In an interview with Daily Telegraph, Norman Lamb stated that the elderly of the UK is pushing the NHS to the brink of collapse. Calling the organisation “dysfunctional” because of a major problem with blocking beds.
The number of over 80’s admitted to hospitals is 5174 per 100,000 in 2020-2021. With the number of over 65’s expected to increase by 60% by 2031. We must quickly find solutions to this problem.
What is the Bed Blocking Problem?
The problem is that in the UK, some areas have a higher density of ageing population than others. In southwest England, for example, 39% of the population is over 50 and Wales is close behind at 37%. London has far fewer, at 26%, and is projected to grow the slowest in this age category. Over the next 18 years, according to the Office for National Statistics.
Mr. Lamb had stated that the ageing population is the biggest challenge facing the NHS in the 21st century. Identifying some areas where pressure can be relieved within NHS wards.
Solving the Bed Blocking Issue
The key this is reducing bed blockage, which is most common prevalent among older patients. Those who remain in the hospital for long periods of time as there is no other way to care for them.
A way to solve bed blocking is to assist elderly patients to return to their own homes. By using technology, we can release bed spaces for those who urgently need treatment from a hospital. As the reality is that mass adoption of this technology in the NHS is very slow, we are proposing telehealth as a way forward.
What Help There Is
We sometimes refer to readily available, simple technologies like Telecare as “carelines”. This allows elderly parents to be discharged from hospital at low cost so they can return home as soon as possible.
The personal alarm connects to the phone line. Which allows the user the ability to move around their home while wearing a wireless pendant. If the user is having trouble, simply press the pendant alarm. It is automatically connected to a 24/7 monitoring service. A highly trained staff member can figure out the problem and provide immediate assistance.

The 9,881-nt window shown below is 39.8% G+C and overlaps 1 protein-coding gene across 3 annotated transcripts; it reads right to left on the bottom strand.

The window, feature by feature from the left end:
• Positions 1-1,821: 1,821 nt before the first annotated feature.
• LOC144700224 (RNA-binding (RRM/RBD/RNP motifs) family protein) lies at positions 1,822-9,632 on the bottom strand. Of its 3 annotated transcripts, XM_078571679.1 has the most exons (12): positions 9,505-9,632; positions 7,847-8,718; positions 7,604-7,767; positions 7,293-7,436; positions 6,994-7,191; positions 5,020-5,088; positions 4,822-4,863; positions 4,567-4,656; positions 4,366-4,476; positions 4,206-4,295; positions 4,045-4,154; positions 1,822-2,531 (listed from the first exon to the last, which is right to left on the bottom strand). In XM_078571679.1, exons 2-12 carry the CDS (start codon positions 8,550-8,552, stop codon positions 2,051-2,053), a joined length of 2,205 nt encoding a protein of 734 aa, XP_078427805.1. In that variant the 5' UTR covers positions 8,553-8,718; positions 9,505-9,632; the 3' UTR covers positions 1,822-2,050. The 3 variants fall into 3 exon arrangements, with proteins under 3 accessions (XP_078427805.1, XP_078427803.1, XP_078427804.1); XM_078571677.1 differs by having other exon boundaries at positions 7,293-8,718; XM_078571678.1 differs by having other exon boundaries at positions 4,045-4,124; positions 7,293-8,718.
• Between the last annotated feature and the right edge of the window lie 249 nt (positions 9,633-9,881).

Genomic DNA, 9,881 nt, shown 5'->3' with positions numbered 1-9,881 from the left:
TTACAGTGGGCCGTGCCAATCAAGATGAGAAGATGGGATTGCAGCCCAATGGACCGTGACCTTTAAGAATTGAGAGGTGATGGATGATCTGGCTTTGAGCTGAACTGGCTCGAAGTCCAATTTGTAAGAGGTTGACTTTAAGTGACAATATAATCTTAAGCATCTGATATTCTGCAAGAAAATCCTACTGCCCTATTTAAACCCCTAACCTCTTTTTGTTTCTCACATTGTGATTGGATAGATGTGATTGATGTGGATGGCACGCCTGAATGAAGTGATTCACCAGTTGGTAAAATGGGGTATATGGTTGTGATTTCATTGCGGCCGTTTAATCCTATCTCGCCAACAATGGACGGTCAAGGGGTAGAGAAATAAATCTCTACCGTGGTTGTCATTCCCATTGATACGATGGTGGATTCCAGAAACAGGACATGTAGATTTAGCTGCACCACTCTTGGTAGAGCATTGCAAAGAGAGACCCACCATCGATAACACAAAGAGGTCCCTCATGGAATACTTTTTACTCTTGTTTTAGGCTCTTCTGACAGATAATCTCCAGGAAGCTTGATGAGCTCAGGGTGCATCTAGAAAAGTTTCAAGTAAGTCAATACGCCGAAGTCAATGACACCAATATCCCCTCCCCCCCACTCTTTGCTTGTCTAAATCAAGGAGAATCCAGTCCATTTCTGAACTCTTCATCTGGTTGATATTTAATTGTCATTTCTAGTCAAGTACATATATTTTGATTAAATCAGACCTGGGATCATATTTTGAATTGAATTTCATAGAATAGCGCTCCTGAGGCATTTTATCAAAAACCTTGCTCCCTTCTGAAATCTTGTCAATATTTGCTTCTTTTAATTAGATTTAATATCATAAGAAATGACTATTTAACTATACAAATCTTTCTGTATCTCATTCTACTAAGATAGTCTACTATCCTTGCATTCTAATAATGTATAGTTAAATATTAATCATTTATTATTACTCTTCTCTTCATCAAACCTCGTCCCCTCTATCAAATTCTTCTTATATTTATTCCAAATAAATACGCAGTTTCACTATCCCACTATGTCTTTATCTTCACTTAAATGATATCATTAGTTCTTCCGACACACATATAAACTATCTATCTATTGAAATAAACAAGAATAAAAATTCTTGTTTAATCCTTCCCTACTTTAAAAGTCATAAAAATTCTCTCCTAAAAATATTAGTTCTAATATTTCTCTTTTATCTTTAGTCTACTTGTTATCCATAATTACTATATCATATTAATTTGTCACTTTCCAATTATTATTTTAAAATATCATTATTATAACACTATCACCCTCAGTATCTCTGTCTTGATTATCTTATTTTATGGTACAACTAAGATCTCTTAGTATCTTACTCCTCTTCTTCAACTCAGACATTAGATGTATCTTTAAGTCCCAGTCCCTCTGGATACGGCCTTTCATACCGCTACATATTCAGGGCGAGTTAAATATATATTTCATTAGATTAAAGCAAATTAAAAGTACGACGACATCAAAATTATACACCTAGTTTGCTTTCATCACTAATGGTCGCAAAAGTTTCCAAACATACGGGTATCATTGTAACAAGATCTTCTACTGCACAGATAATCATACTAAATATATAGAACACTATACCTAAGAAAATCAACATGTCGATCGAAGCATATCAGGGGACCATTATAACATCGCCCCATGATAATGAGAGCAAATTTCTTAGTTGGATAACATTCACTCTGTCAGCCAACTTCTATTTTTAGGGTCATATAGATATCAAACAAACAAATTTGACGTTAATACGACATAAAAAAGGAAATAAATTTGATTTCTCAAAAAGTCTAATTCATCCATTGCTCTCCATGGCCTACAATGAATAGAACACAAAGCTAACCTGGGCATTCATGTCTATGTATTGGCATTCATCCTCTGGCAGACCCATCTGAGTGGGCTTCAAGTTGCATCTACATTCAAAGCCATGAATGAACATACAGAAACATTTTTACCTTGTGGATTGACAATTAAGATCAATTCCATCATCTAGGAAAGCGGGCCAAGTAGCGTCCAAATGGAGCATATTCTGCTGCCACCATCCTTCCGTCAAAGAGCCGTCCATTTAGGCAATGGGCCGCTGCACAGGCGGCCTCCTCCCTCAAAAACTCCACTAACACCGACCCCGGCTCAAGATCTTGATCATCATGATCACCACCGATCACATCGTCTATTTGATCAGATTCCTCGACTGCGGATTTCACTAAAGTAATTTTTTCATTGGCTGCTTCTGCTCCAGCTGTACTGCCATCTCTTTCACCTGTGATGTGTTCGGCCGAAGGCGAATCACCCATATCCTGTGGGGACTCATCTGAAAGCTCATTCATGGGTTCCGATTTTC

What a Personal Alarm Does
Using a personal alarm, we enable patients to be discharged from the hospital sooner than usual. Allowing them to return to their homes. All the while having the peace of mind that help is on hand when they need it.
Careline services are widely available. Many local councils offer them to their residents. While national providers such as Telecare24 make them available to anyone in the UK, including Northern Ireland.
Telecare24 works closely with many healthcare professionals to help patients leave the hospital. Therefore continuing to enjoy the comforts of their own home. This results in fewer bed blockings in hospitals.
What happens when a discharge nurse or other healthcare professional refers a patient to us? They receive a personal alert within 24 hours for the first four weeks. Afterwards, the patient decides whether to return the device or continue using it for a small weekly fee.
Mrs. Aldridge from Nottingham, who received a Telecare24 personal alarm under its Community Alarm Scheme after she was discharged from the hospital, said, ”To be able to return to my own home felt so good, and I feel I improved far better at home. I was a little nervous coming home on my own. To be honest; knowing I had a careline alarm installed and that I’d be able to get help if I needed it was a great comfort. Although I’m much better now, I’ve decided to keep the pendant alarm for peace of mind.”
Who Would Benefit?
We estimate that around 4 million people would benefit from having a personal alarm in their home. However, only 1.7 million are using the service so far. Perhaps it’s time for the NHS to really push this technology. The potential savings to the NHS are well documented. We wait for Telehealth technology to be widely adopted. Careline solutions could provide immediate relief to those creaking NHS wards.
There is also evidence that home adaptations can help older people return home from hospital sooner.